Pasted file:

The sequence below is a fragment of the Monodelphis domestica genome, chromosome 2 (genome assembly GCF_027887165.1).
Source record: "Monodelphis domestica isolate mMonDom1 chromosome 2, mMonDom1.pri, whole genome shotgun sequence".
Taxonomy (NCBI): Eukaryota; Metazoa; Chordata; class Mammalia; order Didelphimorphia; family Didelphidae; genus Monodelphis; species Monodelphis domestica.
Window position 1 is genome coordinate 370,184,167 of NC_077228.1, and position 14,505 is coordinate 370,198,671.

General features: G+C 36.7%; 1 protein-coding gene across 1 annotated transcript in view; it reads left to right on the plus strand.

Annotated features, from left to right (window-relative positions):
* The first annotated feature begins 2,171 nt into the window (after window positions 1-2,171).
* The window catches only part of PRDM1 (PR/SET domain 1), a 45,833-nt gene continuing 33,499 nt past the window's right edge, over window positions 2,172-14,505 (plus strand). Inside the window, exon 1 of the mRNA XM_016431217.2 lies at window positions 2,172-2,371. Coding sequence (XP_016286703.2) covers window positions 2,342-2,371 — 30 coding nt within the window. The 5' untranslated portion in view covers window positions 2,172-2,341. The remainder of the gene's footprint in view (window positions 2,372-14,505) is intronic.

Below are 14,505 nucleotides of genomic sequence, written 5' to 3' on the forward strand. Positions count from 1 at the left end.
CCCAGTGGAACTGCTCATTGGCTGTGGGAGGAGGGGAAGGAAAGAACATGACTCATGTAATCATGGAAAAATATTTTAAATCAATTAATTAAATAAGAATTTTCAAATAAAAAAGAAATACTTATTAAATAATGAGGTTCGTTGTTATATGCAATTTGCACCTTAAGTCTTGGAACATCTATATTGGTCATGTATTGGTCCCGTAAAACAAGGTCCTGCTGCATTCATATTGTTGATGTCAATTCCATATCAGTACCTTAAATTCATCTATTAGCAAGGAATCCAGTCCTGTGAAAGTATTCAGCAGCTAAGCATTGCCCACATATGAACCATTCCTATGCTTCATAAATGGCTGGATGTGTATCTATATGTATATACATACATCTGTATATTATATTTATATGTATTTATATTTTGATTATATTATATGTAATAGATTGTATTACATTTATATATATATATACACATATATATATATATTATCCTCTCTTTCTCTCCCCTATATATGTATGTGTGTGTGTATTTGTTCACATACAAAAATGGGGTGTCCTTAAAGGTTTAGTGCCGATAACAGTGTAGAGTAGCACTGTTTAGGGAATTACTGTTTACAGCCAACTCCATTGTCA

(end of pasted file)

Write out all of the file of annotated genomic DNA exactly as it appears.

The sequence below is a fragment of the Monodelphis domestica genome, chromosome 2 (genome assembly GCF_027887165.1).
Source record: "Monodelphis domestica isolate mMonDom1 chromosome 2, mMonDom1.pri, whole genome shotgun sequence".
Taxonomy (NCBI): Eukaryota; Metazoa; Chordata; class Mammalia; order Didelphimorphia; family Didelphidae; genus Monodelphis; species Monodelphis domestica.
Window position 1 is genome coordinate 370,184,167 of NC_077228.1, and position 14,505 is coordinate 370,198,671.

General features: G+C 36.7%; 1 protein-coding gene across 1 annotated transcript in view; it reads left to right on the plus strand.

Annotated features, from left to right (window-relative positions):
* The first annotated feature begins 2,171 nt into the window (after window positions 1-2,171).
* The window catches only part of PRDM1 (PR/SET domain 1), a 45,833-nt gene continuing 33,499 nt past the window's right edge, over window positions 2,172-14,505 (plus strand). Inside the window, exon 1 of the mRNA XM_016431217.2 lies at window positions 2,172-2,371. Coding sequence (XP_016286703.2) covers window positions 2,342-2,371 — 30 coding nt within the window. The 5' untranslated portion in view covers window positions 2,172-2,341. The remainder of the gene's footprint in view (window positions 2,372-14,505) is intronic.

Below are 14,505 nucleotides of genomic sequence, written 5' to 3' on the forward strand. Positions count from 1 at the left end.
CCCAGTGGAACTGCTCATTGGCTGTGGGAGGAGGGGAAGGAAAGAACATGACTCATGTAATCATGGAAAAATATTTTAAATCAATTAATTAAATAAGAATTTTCAAATAAAAAAGAAATACTTATTAAATAATGAGGTTCGTTGTTATATGCAATTTGCACCTTAAGTCTTGGAACATCTATATTGGTCATGTATTGGTCCCGTAAAACAAGGTCCTGCTGCATTCATATTGTTGATGTCAATTCCATATCAGTACCTTAAATTCATCTATTAGCAAGGAATCCAGTCCTGTGAAAGTATTCAGCAGCTAAGCATTGCCCACATATGAACCATTCCTATGCTTCATAAATGGCTGGATGTGTATCTATATGTATATACATACATCTGTATATTATATTTATATGTATTTATATTTTGATTATATTATATGTAATAGATTGTATTACATTTATATATATATATACACATATATATATATATTATCCTCTCTTTCTCTCCCCTATATATGTATGTGTGTGTGTATTTGTTCACATACAAAAATGGGGTGTCCTTAAAGGTTTAGTGCCGATAACAGTGTAGAGTAGCACTGTTTAGGGAATTACTGTTTACAGCCAACTCCATTGTCA